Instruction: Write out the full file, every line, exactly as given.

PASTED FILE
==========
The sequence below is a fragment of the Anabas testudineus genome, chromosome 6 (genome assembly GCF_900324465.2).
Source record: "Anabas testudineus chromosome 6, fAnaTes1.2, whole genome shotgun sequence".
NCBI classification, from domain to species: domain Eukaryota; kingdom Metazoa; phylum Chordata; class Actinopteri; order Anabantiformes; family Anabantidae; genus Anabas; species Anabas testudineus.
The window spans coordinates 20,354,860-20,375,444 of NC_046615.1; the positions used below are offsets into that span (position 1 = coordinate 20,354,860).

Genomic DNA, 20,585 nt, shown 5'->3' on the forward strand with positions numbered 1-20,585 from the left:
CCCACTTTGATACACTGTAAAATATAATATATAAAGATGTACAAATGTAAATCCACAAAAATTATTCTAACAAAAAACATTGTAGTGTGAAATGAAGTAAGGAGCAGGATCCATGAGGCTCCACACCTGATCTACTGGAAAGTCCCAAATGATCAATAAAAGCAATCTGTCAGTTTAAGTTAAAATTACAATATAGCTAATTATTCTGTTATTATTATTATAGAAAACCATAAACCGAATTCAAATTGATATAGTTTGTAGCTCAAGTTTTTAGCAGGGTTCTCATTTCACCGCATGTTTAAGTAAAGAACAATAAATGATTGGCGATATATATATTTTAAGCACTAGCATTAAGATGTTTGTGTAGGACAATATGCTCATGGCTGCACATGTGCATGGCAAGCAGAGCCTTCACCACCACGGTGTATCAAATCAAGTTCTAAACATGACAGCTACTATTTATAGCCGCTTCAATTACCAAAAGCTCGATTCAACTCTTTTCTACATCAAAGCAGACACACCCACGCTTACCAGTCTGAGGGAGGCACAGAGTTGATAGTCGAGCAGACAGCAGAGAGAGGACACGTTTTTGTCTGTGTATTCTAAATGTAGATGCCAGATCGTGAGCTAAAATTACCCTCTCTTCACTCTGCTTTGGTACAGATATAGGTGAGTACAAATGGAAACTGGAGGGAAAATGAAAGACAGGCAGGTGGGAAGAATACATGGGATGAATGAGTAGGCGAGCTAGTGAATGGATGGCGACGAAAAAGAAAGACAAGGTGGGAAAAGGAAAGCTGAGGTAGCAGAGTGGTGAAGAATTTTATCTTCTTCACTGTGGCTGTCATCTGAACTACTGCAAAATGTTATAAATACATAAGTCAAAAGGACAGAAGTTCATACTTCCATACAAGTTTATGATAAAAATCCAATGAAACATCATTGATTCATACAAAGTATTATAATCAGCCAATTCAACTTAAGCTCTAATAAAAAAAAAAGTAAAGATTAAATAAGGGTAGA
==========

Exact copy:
The sequence below is a fragment of the Anabas testudineus genome, chromosome 6 (genome assembly GCF_900324465.2).
Source record: "Anabas testudineus chromosome 6, fAnaTes1.2, whole genome shotgun sequence".
NCBI classification, from domain to species: domain Eukaryota; kingdom Metazoa; phylum Chordata; class Actinopteri; order Anabantiformes; family Anabantidae; genus Anabas; species Anabas testudineus.
The window spans coordinates 20,354,860-20,375,444 of NC_046615.1; the positions used below are offsets into that span (position 1 = coordinate 20,354,860).

Genomic DNA, 20,585 nt, shown 5'->3' on the forward strand with positions numbered 1-20,585 from the left:
CCCACTTTGATACACTGTAAAATATAATATATAAAGATGTACAAATGTAAATCCACAAAAATTATTCTAACAAAAAACATTGTAGTGTGAAATGAAGTAAGGAGCAGGATCCATGAGGCTCCACACCTGATCTACTGGAAAGTCCCAAATGATCAATAAAAGCAATCTGTCAGTTTAAGTTAAAATTACAATATAGCTAATTATTCTGTTATTATTATTATAGAAAACCATAAACCGAATTCAAATTGATATAGTTTGTAGCTCAAGTTTTTAGCAGGGTTCTCATTTCACCGCATGTTTAAGTAAAGAACAATAAATGATTGGCGATATATATATTTTAAGCACTAGCATTAAGATGTTTGTGTAGGACAATATGCTCATGGCTGCACATGTGCATGGCAAGCAGAGCCTTCACCACCACGGTGTATCAAATCAAGTTCTAAACATGACAGCTACTATTTATAGCCGCTTCAATTACCAAAAGCTCGATTCAACTCTTTTCTACATCAAAGCAGACACACCCACGCTTACCAGTCTGAGGGAGGCACAGAGTTGATAGTCGAGCAGACAGCAGAGAGAGGACACGTTTTTGTCTGTGTATTCTAAATGTAGATGCCAGATCGTGAGCTAAAATTACCCTCTCTTCACTCTGCTTTGGTACAGATATAGGTGAGTACAAATGGAAACTGGAGGGAAAATGAAAGACAGGCAGGTGGGAAGAATACATGGGATGAATGAGTAGGCGAGCTAGTGAATGGATGGCGACGAAAAAGAAAGACAAGGTGGGAAAAGGAAAGCTGAGGTAGCAGAGTGGTGAAGAATTTTATCTTCTTCACTGTGGCTGTCATCTGAACTACTGCAAAATGTTATAAATACATAAGTCAAAAGGACAGAAGTTCATACTTCCATACAAGTTTATGATAAAAATCCAATGAAACATCATTGATTCATACAAAGTATTATAATCAGCCAATTCAACTTAAGCTCTAATAAAAAAAAAAGTAAAGATTAAATAAGGGTAGA